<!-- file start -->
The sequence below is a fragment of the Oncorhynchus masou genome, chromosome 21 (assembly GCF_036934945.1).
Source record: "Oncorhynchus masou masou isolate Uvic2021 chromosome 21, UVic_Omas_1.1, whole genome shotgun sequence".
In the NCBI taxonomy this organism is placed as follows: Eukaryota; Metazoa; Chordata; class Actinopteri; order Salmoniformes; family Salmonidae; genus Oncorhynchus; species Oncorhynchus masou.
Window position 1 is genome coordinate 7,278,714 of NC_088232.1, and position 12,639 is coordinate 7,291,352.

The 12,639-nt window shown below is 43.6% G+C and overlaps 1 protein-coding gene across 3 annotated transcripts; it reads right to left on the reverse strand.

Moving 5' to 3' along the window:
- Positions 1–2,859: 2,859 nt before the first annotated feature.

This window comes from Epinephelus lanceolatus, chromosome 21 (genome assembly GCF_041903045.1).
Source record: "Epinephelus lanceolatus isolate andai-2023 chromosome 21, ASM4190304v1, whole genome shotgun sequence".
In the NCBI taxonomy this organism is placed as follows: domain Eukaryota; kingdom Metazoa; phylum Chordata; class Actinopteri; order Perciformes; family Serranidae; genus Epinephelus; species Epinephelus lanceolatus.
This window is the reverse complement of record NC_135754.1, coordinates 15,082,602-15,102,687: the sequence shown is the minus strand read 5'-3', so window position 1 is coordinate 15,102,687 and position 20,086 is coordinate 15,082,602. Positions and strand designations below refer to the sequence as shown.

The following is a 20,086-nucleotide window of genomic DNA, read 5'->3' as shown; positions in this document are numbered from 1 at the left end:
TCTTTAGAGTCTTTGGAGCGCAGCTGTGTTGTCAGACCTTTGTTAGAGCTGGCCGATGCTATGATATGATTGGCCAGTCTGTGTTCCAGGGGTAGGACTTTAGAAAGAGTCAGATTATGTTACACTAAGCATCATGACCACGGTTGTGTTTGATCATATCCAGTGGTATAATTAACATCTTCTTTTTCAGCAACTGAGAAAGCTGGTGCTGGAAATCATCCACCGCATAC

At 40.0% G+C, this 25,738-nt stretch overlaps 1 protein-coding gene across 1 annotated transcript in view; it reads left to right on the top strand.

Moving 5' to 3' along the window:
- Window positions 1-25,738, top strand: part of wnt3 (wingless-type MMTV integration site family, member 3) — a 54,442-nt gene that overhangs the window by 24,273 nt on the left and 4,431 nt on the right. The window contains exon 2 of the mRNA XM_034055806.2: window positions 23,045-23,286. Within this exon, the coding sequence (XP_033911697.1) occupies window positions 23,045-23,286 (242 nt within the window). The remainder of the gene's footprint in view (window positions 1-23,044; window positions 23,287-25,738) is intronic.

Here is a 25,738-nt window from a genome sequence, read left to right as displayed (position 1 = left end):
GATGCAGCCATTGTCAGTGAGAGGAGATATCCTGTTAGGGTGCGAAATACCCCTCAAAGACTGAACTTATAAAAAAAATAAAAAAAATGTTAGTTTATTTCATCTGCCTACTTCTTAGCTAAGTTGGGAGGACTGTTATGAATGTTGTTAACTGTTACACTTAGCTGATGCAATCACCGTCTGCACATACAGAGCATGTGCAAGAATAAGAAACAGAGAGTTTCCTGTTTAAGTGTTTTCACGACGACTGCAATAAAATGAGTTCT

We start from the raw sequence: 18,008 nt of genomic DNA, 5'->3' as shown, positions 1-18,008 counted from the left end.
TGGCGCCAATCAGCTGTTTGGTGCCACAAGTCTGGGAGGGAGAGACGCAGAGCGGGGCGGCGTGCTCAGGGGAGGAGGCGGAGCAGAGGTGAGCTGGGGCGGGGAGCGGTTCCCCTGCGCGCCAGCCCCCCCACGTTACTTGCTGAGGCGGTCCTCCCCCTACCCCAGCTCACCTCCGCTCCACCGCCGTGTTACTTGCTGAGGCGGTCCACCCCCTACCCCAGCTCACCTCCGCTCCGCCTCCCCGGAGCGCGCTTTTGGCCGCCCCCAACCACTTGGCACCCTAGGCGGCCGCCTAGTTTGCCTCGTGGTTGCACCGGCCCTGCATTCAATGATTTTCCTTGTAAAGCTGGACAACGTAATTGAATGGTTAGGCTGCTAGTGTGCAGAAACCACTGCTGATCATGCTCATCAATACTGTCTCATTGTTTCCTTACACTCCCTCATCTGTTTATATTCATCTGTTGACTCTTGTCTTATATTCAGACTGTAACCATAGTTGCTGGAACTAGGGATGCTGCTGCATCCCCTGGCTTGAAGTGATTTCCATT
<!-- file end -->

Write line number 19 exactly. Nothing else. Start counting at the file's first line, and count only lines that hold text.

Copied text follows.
We start from the raw sequence: 18,008 nt of genomic DNA, 5'->3' as shown, positions 1-18,008 counted from the left end.